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Originally published May 20, 2005 at 12:00 AM | Page modified May 20, 2005 at 1:11 PM

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Steve Kelley

Sonics crowd a sound so loud, you wish you could listen forever

Tim Duncan's last jump hook over Vitaly Potapenko and off the glass was as soft as the sudden silence that fell. The season was over that...

Seattle Times staff columnist

Tim Duncan's last jump hook over Vitaly Potapenko and off the glass was as soft as the sudden silence that fell. The season was over that quickly. The Sonics had lost 98-96 and lost in the Western Conference semifinals to San Antonio, four games to two.

It was a stunning end to a remarkable game and wondrous season. An end to a night that was so good it should have continued until sunrise.

They threw a party at KeyArena last night. A loud, raucous, can't-sit-down party. The kind of party the neighbors object to, the kind they call the cops to stop.

The rumbling started before the Sonics and Spurs took the court. It started before Antonio Daniels dribbled into the lane for the first time and floated a runner 26 seconds into the game.

This night was 1979 loud. Loud as Game 5 against Chicago in 1996. Loud as the stereo system in one of Jerome James' many rides.

This sixth game of a series few people in Seattle thought they would ever see, started noisy and somehow got noisier. It was a wave of noise the Sonics hoped to ride all the way back to Game 7 in San Antonio on Sunday.

It wasn't to be. For all the big-game plays — Daniels' wire-to-wire 22 points, Nick Collison's late-game grit, Damien Wilkins' fearless fourth-quarter three — the Sonics ultimately weren't going to beat a team as good as the Spurs without Rashard Lewis, who sprained his left big toe late in the third game and never returned.

With Lewis gone, the Spurs double-teamed Ray Allen on every pick-and-roll. They dared him to beat them. And, as good as Allen was, he finished 25 points, he missed 14 of his 25 shots, turned the ball over six times and, incredibly, didn't get to the free-throw line. He didn't score in the last six minutes.

Despite an effort that ranks with every Sonics team from every era, this team wasn't deep enough to win without Lewis, their second-best scorer, and Vlade Radmanovic, their third.

But, oh my, did they come close.

As close as Allen's final three-point jumper that barely beat the final buzzer and barely missed rattling in for the win. Allen's last-gasp three suddenly sent San Antonio Spurs coach Gregg Popovich back to last year when the Lakers' Derek Fisher beat the Spurs and the clock in a game as good as this one.

You want a reality show? I'll take this game over any gaggle of Survivors from any faraway island.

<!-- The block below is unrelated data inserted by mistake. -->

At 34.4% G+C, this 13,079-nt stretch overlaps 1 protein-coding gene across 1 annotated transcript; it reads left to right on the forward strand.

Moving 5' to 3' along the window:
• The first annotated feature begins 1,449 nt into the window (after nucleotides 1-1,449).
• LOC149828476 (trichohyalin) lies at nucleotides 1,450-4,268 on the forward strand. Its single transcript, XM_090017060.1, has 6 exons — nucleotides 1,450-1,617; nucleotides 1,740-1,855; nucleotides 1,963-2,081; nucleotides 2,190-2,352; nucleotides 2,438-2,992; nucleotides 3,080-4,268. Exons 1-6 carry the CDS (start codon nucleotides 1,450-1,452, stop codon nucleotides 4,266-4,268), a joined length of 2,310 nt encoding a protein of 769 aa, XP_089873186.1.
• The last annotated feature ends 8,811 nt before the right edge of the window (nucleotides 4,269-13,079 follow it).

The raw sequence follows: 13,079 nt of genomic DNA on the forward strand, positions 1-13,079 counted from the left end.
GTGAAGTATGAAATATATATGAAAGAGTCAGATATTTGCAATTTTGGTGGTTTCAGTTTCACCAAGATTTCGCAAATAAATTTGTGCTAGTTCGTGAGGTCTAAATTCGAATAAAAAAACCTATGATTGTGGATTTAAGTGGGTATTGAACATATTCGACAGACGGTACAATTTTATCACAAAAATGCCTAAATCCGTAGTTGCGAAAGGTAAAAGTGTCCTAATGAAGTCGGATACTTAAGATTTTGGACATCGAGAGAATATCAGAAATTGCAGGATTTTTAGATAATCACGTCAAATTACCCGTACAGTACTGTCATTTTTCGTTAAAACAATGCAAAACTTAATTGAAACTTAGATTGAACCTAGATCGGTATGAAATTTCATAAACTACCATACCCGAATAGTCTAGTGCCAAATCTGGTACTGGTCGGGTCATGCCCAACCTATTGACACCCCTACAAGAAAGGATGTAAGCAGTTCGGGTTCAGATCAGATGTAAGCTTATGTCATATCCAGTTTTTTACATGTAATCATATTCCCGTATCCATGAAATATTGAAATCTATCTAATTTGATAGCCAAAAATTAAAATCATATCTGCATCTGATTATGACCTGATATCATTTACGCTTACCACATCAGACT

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This game was as real as the three-pointer Robert Horry hit that gave the Spurs the lead for good at 93-89 with 1:48 left. It was as real as Daniels' drive a mere 12 seconds later that cut the lead in half.

After sputtering in their first two Seattle games, the Spurs showed just how good they were in this decider.

How many times and for how many teams has Horry made shots as important as last night's? From Houston to the Lakers to San Antonio, Horry has been breaking hearts and cracking open games.

Last night, he beat the Sonics and beat a crowd that didn't want the game to end, knowing that, with eight Sonics free agents, it's hard to wait until next year when you don't know who next year will bring.

So they roared for the present, not for the future. The KeyArena cacophony shrieked at calls that went against the Sonics. They chanted, screamed, barked their displeasure with (ah-hem) questionable calls of officials Dan Crawford, Joe Forte and Greg Willard.

They cheered during dead balls. They roared without being coaxed to do so, just like the old days. They tried to will coach Nate McMillan's incredible shrinking lineup to a win, but "small ball" only lasts so long against the Spurs.

Last night was as tough as the open-handed smack Danny Fortson landed on Manu Ginobili on one late Sonics fast break.

But on this night of Gladiators, nobody was tougher, more resilient than Duncan. With 8:08 left, he collided with Collison and fell to the floor grabbing at his right ankle. The Sonics were leading 77-76 and this looked as dramatic and series-changing as Lewis' injury.

From underneath the basket, Duncan stayed down for several minutes, got up slowly and limped toward midcourt, trying to loosen the ankle for these final minutes.

Even though he was in great pain, Duncan didn't leave. And all he did was win the series. He made those two free throws. In those decisive eight minutes, he scored 10 points.

This is how good Duncan is. He missed his first 10 shots from the field and didn't score his first field goal until 4:59 was left in the third quarter.

At the time of his injury he was 2 for 16. And he still was the difference in the game, finishing with 25 points, while finishing on one leg.

Duncan was the Spurs' silencer. He was the one player the Sonics had no answer for.

And he closed this game that was hot and loud and tasty as gumbo.

This was a game that left Seattle wanting even more, on a night when nobody on the court could have given any more.Steve Kelley: 206-464-2176 or skelley@seattletimes.com

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About Steve Kelley

Steve Kelley covers all sports, putting his spin on matters involving both the home team and the nation.
skelley@seattletimes.com | 206-464-2176

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